635
e0b2b458 636 % git clean -dxf
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637
638However, be aware this will delete ALL untracked content. You can use
639
e0b2b458 640 % git clean -Xf
b0d36535 641
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642to remove all ignored untracked files, such as build and test
643byproduct, but leave any manually created files alone.
b0d36535 644
0549aefb 645If you only want to cancel some uncommitted edits, you can use C<git
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646checkout> and give it a list of files to be reverted, or C<git checkout
647-f> to revert them all.
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648
649If you want to cancel one or several commits, you can use C<git reset>.
650
ba336be1 651=head1 Bisecting
d82a90c1 652
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653C<git> provides a built-in way to determine, with a binary search in
654the history, which commit should be blamed for introducing a given bug.
d82a90c1 655
6acba58e 656Suppose that we have a script F<~/testcase.pl> that exits with C<0>
bdaf0bc6 657when some behaviour is correct, and with C<1> when it's faulty. You need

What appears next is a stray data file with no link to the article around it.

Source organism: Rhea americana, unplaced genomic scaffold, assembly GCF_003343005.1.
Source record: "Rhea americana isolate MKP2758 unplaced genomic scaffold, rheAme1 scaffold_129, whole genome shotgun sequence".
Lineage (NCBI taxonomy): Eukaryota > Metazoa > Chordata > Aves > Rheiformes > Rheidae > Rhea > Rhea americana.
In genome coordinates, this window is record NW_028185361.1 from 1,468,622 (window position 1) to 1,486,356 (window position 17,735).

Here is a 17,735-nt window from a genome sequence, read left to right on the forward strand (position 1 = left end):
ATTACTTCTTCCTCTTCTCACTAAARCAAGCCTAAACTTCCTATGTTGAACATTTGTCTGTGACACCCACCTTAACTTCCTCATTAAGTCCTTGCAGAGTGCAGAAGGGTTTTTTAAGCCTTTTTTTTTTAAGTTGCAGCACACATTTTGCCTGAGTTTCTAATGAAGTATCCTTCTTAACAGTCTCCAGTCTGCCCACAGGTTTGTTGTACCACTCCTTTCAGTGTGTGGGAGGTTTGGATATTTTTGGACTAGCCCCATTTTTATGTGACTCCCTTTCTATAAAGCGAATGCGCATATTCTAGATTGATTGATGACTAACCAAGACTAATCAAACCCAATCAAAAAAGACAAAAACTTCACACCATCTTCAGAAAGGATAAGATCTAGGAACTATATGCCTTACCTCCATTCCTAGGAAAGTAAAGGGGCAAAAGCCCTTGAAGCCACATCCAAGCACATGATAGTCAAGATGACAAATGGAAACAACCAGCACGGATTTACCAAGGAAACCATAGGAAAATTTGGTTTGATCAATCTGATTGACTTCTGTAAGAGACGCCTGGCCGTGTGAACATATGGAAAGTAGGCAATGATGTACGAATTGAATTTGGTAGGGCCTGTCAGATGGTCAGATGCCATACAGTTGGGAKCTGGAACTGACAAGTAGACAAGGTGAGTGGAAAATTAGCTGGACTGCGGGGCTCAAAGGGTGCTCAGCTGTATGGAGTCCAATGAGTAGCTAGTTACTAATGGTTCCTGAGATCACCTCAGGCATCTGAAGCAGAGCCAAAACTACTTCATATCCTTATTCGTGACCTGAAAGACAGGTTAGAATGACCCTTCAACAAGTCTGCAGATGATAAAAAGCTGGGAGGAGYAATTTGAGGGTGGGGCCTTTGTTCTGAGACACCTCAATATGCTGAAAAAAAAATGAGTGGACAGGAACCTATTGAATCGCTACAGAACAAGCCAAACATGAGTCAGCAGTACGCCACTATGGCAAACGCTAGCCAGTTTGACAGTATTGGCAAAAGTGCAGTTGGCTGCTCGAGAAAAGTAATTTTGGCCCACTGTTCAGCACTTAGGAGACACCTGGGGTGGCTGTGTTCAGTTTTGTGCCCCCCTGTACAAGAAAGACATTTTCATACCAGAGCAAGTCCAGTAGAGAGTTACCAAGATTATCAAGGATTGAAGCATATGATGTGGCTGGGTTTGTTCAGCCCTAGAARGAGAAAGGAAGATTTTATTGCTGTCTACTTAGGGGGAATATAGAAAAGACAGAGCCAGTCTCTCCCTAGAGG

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658an helper script that automates building C<perl> and running the
659testcase:
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660
661 % cat ~/run
662 #!/bin/sh
663 git clean -dxf
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664
665 # If you get './makedepend: 1: Syntax error: Unterminated quoted
666 # string' when bisecting versions of perl older than 5.9.5 this hack
667 # will work around the bug in makedepend.SH which was fixed in
cfe91bfa 668 # version 96a8704c. Make sure to comment out `git checkout makedepend.SH'
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669 # below too.
670 git show blead:makedepend.SH > makedepend.SH
671
d82a90c1 672 # If you can use ccache, add -Dcc=ccache\ gcc -Dld=gcc to the Configure line
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673 # if Encode is not needed for the test, you can speed up the bisect by
674 # excluding it from the runs with -Dnoextensions=Encode
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675 sh Configure -des -Dusedevel -Doptimize="-g"
676 test -f config.sh || exit 125
677 # Correct makefile for newer GNU gcc
678 perl -ni -we 'print unless /<(?:built-in|command)/' makefile x2p/makefile
679 # if you just need miniperl, replace test_prep with miniperl
d7923bfe 680 make test_prep
68814ba4 681 [ -x ./perl ] || exit 125
d82a90c1 682 ./perl -Ilib ~/testcase.pl
c0d1ef72 683 ret=$?
7930c68b 684 [ $ret -gt 127 ] && ret=127
cfe91bfa 685 # git checkout makedepend.SH
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686 git clean -dxf
687 exit $ret
d82a90c1 688